“Too often, young men and women aren’t cut out for college, they want to go to work out of high school and work with their hands as well as their brains. The building trades are the perfect place for them. They’ll learn a great skill, get the best training in the world that will allow them to work anywhere in America, a skill that can’t be outsourced overseas!

“Parents should be honest with themselves and their kids: college is certainly good, but it’s not always the right thing for everyone. A construction career is something to be proud of!” he added with pride, himself an operating engineer, member of Operating Engineers Local 513.


Prodding the Workers 8x5 (2)The Labor Tribune discovered O’Connor when he submitted an editorial cartoon several years ago.

Our readers have enjoyed his Christmas illustrations for our labor charity special sections, and other dynamic editorial illustrations ever since. His illustrations won a First Award for illustrations in the International Labor Communications Association media contest.

If you have a need for graphic design from a talented union brother, you can reach Sean at 636-262-8443 or his email – naesronnoco@yahoo.com. See the breadth of his skills at his website at sosillustration.com.


If you’re a political junkie and the name O’Connor sounds familiar, it’s no wonder.

O’Conner comes from a committed and talented family in Missouri politics.

Santa in the round22 noBGHis mother, Judy O’Connor (D) was a Missouri state representative for 21 years and his brother Patrick a Missouri state representative for 12 years.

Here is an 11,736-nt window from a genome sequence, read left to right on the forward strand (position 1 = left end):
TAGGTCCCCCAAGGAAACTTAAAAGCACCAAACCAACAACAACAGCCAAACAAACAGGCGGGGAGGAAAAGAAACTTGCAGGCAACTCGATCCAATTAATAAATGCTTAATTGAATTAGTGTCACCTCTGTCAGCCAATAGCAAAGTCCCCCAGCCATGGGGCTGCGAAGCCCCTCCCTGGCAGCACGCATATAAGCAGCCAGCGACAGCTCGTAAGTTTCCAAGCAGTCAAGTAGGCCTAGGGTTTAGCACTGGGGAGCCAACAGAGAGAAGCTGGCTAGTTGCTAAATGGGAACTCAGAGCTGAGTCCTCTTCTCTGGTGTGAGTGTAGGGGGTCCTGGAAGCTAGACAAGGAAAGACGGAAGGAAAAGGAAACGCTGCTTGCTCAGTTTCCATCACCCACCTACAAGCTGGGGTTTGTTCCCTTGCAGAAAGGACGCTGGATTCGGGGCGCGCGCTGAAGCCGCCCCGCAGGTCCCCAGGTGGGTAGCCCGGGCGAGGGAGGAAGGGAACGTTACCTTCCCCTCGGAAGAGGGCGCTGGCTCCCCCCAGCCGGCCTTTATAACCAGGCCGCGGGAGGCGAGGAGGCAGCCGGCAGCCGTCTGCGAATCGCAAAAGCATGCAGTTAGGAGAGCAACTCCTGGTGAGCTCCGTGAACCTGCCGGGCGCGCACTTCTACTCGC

Two uncles were extremely powerful and productive for working people: Bob Young (D), was the beloved 2nd District U.S. Representative for five terms and was a Missouri state representative and senator for a total of 14 years before going to Washington; Pat Hickey was a 30-member of the Missouri House of Representatives, serving as its Speaker for 16 of those years. All three men were members of Plumbers & Pipefitters Local 562.

Why didn’t he go into politics coming from such a committed political family?

“I’m kind of a loose cannon when it comes to politics and I often speak my mind, and that’s not good in the political arena. In today’s world politicians often have to be unscrupulous, so I chose to go in a different career direction,” O’Connor said with a smile in his voice, adding:

“If Donald Trump ends up in the White House will have to pay the top 1% just to go to work.”

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Sidebar photo.Focusing On Gold LTO’Connor represents USA in 2012 Olympic art contest

As a mark of his skill as an artist, Sprinkler Fitters 268 member Sean O’Connor’s entry into the 2012 U.S. Olympic Sport and Art Contest was selected as one of three entries to represent the United States in international competition.

Described by the judges as an “emerging artist,” his 40×30 painting Focusing on the Gold featured a collage of former Olympic athletes along with the London landmark and a fireworks display.

His work competed with entries from 48 other nations. While it was not selected as the final winner, just being in the finals with his first entry is a major accomplishment to be honored.